Tag Archives: worries

Parenting: Contents Under Pressure

21 May

“I am so happy when I just think about kid stuff!” The comment seem to dance around the living room by a little girl struggling lately with a range of different thoughts and emotions making her feel confused and worried.

WarningIt’s been an interesting (read challenging and stressful) few days for us. I couldn’t agree more with her exclamation. However, I sadly understand and pointed out to her that the other (less fun) stuff is indeed still “kid” stuff as well. Just growing up kid stuff.

From what I remember about puberty, it was different from all this business I’m hearing about from our oldest baby. Maybe because I blocked out the awkward? Maybe because I don’t remember such specific thoughts? Maybe because I wasn’t a parent on the other side?

I know one thing for sure – I certainly did not tell my parents everything Nia tells us. I’m sure I will miss her openness when she stops sharing her thoughts with me. I just think it would be better for all of us if she didn’t share quite so much. Some thoughts should stay private. I don’t even want people to know everything I think. I could be in big trouble if I told someone my thoughts when I thought them. I told her that so she knows she’s not the only one who thinks things she doesn’t want to or understand. I told her the thoughts are normal. It’s ok to have them. It’s the choosing not to act on them that matters. I stress to her that she’s a kind, caring little girl. She worries she has a “bad” part. Don’t we all?

It’s just tough to teach a child who wants so much to do the right thing that she doesn’t need to tattle on herself for every little hiccup of growing up. We’ve talked about it and talked about it (and talked about it some more) and I’m hoping we can find a way for her to best manage her feelings without feeling like she needs to confess or seek reassurance for all things. It’s a tricky thing to balance because I tell her I’m always here to talk about her concerns but then I say – we just don’t need to talk about all things. I’ve tried to tell her she’ll soon be able to distinguish between the harmless (although maybe a bit uneasy) thoughts that she’s a-ok to keep private and the thoughts/experiences she feels that could hurt her or others. Those are shareable.

Because I don’t want to mess this whole parenting thing up, I’m planning to get guidance on how I can best handle my responses and direct her feelings the safest way. I guess that’s what Nia does when she shares with me. From one confessing, worried soul to another, this situation is fragile.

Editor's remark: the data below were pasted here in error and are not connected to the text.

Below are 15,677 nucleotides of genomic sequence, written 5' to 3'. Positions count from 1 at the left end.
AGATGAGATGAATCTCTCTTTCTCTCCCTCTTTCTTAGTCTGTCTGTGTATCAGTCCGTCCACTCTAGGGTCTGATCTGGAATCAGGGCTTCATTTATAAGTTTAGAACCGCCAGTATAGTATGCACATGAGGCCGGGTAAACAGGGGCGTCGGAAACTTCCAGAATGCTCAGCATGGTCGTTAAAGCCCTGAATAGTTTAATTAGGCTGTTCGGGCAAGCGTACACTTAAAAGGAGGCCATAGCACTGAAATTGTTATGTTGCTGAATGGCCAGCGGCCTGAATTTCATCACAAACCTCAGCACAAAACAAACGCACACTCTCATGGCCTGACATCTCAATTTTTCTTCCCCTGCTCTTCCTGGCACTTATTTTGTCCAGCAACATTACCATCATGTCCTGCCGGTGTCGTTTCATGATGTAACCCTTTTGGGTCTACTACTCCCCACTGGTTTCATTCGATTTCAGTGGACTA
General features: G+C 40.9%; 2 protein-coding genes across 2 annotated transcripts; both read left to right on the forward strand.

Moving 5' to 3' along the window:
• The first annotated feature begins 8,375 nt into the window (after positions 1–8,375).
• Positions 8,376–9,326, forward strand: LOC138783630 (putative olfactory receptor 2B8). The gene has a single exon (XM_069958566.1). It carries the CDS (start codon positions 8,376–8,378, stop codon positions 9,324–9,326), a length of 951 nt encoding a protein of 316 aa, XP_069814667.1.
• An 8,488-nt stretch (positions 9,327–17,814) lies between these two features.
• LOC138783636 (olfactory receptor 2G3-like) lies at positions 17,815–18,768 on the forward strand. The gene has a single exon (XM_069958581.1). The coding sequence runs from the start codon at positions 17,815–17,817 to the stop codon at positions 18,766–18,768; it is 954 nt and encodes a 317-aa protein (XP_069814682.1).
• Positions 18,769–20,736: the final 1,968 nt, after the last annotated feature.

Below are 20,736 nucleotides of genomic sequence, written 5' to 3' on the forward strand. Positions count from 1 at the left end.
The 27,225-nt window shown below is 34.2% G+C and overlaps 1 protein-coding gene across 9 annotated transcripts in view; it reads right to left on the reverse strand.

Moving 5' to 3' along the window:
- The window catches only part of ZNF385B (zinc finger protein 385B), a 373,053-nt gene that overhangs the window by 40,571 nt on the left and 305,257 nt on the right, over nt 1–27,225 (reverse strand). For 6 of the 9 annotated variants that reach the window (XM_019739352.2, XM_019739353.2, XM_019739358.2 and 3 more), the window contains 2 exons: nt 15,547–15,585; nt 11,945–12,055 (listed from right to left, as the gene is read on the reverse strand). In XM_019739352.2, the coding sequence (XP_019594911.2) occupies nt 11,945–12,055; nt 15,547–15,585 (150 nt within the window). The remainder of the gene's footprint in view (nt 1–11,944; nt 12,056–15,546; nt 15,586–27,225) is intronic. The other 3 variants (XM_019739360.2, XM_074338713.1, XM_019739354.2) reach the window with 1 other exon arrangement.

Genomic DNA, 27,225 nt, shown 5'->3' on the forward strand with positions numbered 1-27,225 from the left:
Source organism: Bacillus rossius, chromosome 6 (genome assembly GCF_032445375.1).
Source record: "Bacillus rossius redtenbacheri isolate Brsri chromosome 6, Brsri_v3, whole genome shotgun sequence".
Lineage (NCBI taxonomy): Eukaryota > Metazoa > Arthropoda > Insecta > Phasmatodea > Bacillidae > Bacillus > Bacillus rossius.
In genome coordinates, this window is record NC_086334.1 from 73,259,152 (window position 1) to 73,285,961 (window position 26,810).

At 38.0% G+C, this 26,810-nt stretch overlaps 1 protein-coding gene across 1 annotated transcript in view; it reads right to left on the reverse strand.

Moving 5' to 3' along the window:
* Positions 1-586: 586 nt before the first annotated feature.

No Crayola? Not Cool.

27 Jul

The season of school supply shopping is here. The kids start back to school in less than a week so we were forced to deal with side-by-side shoppers sifting through the special displays, slim pickings and deciphering the supply lists from the teachers. (I usually end up with one or two things that I can never match to their lists.)

This year, I had more on my mind than just successfully checking off the list in one trip. I started to think about whether Nia will be judged by other kids based off what folder, notebook or brand name crayon she had in her desk. Yes. I worry about a lot of stuff, a lot.

She wanted (and got) a Barbie folder. I couldn’t help but wonder, is that ok for a second grader to sport? I don’t know what’s cool and even if I did, should it matter? I know it shouldn’t but I also want to eliminate as many obstacles as possible from her new school year. I remember things like brand name clothes and sneakers being status symbols when I was in school. Even if you’re decked out in some GAP, Hollister or whatever’s cool these days, I tend to believe the in-crowd kids will still find something to pick on others about. I guess that’s more of a reason not to care. Andrew actually had the opposite concern, he was worried her Barbie/fancy school loot would make other children feel bad because they want horses and cats to hold their homework as well.

Just to be safe, I grabbed some plain purple folders too.

Cool Enough/Too Cool for School?

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